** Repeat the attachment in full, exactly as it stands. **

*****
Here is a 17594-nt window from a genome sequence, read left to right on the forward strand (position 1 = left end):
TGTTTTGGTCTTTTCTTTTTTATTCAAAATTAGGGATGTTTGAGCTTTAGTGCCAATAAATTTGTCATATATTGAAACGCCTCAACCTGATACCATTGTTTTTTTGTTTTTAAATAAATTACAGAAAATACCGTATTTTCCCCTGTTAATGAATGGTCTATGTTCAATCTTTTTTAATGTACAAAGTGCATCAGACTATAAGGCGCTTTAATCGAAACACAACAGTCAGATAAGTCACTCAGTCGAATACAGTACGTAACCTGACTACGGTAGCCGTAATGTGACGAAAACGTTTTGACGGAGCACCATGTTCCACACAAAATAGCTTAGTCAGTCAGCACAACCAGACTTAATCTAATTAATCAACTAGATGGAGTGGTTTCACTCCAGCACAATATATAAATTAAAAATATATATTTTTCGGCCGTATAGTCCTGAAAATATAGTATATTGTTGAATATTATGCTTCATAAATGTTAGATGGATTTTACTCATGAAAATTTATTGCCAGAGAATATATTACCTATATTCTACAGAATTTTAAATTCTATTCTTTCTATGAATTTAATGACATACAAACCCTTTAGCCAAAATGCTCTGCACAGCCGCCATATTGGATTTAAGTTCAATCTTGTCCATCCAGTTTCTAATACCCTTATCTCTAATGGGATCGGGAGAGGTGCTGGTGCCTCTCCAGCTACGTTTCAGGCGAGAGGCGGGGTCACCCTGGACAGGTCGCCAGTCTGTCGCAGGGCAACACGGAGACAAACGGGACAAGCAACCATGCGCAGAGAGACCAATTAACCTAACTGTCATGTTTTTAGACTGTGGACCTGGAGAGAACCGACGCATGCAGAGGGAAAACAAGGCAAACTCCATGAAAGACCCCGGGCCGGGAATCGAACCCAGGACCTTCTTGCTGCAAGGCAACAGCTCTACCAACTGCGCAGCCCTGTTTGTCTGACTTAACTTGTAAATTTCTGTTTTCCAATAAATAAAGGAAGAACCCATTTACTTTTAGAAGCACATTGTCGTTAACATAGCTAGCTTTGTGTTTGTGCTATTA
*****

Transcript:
Here is a 17594-nt window from a genome sequence, read left to right on the forward strand (position 1 = left end):
TGTTTTGGTCTTTTCTTTTTTATTCAAAATTAGGGATGTTTGAGCTTTAGTGCCAATAAATTTGTCATATATTGAAACGCCTCAACCTGATACCATTGTTTTTTTGTTTTTAAATAAATTACAGAAAATACCGTATTTTCCCCTGTTAATGAATGGTCTATGTTCAATCTTTTTTAATGTACAAAGTGCATCAGACTATAAGGCGCTTTAATCGAAACACAACAGTCAGATAAGTCACTCAGTCGAATACAGTACGTAACCTGACTACGGTAGCCGTAATGTGACGAAAACGTTTTGACGGAGCACCATGTTCCACACAAAATAGCTTAGTCAGTCAGCACAACCAGACTTAATCTAATTAATCAACTAGATGGAGTGGTTTCACTCCAGCACAATATATAAATTAAAAATATATATTTTTCGGCCGTATAGTCCTGAAAATATAGTATATTGTTGAATATTATGCTTCATAAATGTTAGATGGATTTTACTCATGAAAATTTATTGCCAGAGAATATATTACCTATATTCTACAGAATTTTAAATTCTATTCTTTCTATGAATTTAATGACATACAAACCCTTTAGCCAAAATGCTCTGCACAGCCGCCATATTGGATTTAAGTTCAATCTTGTCCATCCAGTTTCTAATACCCTTATCTCTAATGGGATCGGGAGAGGTGCTGGTGCCTCTCCAGCTACGTTTCAGGCGAGAGGCGGGGTCACCCTGGACAGGTCGCCAGTCTGTCGCAGGGCAACACGGAGACAAACGGGACAAGCAACCATGCGCAGAGAGACCAATTAACCTAACTGTCATGTTTTTAGACTGTGGACCTGGAGAGAACCGACGCATGCAGAGGGAAAACAAGGCAAACTCCATGAAAGACCCCGGGCCGGGAATCGAACCCAGGACCTTCTTGCTGCAAGGCAACAGCTCTACCAACTGCGCAGCCCTGTTTGTCTGACTTAACTTGTAAATTTCTGTTTTCCAATAAATAAAGGAAGAACCCATTTACTTTTAGAAGCACATTGTCGTTAACATAGCTAGCTTTGTGTTTGTGCTATTA